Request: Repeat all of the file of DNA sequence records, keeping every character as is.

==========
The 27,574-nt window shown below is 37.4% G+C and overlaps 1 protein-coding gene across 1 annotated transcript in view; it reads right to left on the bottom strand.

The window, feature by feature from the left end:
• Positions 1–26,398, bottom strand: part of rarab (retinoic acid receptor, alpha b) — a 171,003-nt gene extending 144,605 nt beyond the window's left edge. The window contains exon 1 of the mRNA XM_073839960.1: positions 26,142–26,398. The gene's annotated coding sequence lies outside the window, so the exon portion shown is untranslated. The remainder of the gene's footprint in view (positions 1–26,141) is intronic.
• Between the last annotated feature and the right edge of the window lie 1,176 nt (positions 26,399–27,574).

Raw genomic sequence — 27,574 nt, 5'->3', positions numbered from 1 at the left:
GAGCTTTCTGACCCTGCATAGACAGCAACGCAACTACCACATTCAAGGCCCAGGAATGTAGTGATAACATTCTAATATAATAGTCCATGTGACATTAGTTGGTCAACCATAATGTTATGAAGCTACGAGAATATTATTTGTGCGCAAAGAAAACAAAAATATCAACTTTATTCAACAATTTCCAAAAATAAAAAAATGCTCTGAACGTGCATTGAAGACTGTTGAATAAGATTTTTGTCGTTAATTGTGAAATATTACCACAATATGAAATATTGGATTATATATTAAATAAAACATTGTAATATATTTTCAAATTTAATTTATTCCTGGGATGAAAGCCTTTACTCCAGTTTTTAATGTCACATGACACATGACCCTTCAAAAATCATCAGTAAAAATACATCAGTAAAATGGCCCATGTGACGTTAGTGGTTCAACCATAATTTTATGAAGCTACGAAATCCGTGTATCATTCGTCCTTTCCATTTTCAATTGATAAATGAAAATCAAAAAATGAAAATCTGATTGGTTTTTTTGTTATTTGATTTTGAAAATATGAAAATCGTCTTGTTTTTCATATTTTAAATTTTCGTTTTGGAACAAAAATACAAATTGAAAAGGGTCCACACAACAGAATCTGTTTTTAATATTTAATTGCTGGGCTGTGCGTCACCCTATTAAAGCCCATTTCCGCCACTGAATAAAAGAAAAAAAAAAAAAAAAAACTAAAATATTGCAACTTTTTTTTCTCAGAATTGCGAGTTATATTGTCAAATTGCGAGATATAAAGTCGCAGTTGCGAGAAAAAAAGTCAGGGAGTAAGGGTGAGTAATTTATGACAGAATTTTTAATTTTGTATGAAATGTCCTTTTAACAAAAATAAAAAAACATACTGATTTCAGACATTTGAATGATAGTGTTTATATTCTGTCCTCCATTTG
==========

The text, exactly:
The 27,574-nt window shown below is 37.4% G+C and overlaps 1 protein-coding gene across 1 annotated transcript in view; it reads right to left on the bottom strand.

The window, feature by feature from the left end:
• Positions 1–26,398, bottom strand: part of rarab (retinoic acid receptor, alpha b) — a 171,003-nt gene extending 144,605 nt beyond the window's left edge. The window contains exon 1 of the mRNA XM_073839960.1: positions 26,142–26,398. The gene's annotated coding sequence lies outside the window, so the exon portion shown is untranslated. The remainder of the gene's footprint in view (positions 1–26,141) is intronic.
• Between the last annotated feature and the right edge of the window lie 1,176 nt (positions 26,399–27,574).

Raw genomic sequence — 27,574 nt, 5'->3', positions numbered from 1 at the left:
GAGCTTTCTGACCCTGCATAGACAGCAACGCAACTACCACATTCAAGGCCCAGGAATGTAGTGATAACATTCTAATATAATAGTCCATGTGACATTAGTTGGTCAACCATAATGTTATGAAGCTACGAGAATATTATTTGTGCGCAAAGAAAACAAAAATATCAACTTTATTCAACAATTTCCAAAAATAAAAAAATGCTCTGAACGTGCATTGAAGACTGTTGAATAAGATTTTTGTCGTTAATTGTGAAATATTACCACAATATGAAATATTGGATTATATATTAAATAAAACATTGTAATATATTTTCAAATTTAATTTATTCCTGGGATGAAAGCCTTTACTCCAGTTTTTAATGTCACATGACACATGACCCTTCAAAAATCATCAGTAAAAATACATCAGTAAAATGGCCCATGTGACGTTAGTGGTTCAACCATAATTTTATGAAGCTACGAAATCCGTGTATCATTCGTCCTTTCCATTTTCAATTGATAAATGAAAATCAAAAAATGAAAATCTGATTGGTTTTTTTGTTATTTGATTTTGAAAATATGAAAATCGTCTTGTTTTTCATATTTTAAATTTTCGTTTTGGAACAAAAATACAAATTGAAAAGGGTCCACACAACAGAATCTGTTTTTAATATTTAATTGCTGGGCTGTGCGTCACCCTATTAAAGCCCATTTCCGCCACTGAATAAAAGAAAAAAAAAAAAAAAAAACTAAAATATTGCAACTTTTTTTTCTCAGAATTGCGAGTTATATTGTCAAATTGCGAGATATAAAGTCGCAGTTGCGAGAAAAAAAGTCAGGGAGTAAGGGTGAGTAATTTATGACAGAATTTTTAATTTTGTATGAAATGTCCTTTTAACAAAAATAAAAAAACATACTGATTTCAGACATTTGAATGATAGTGTTTATATTCTGTCCTCCATTTG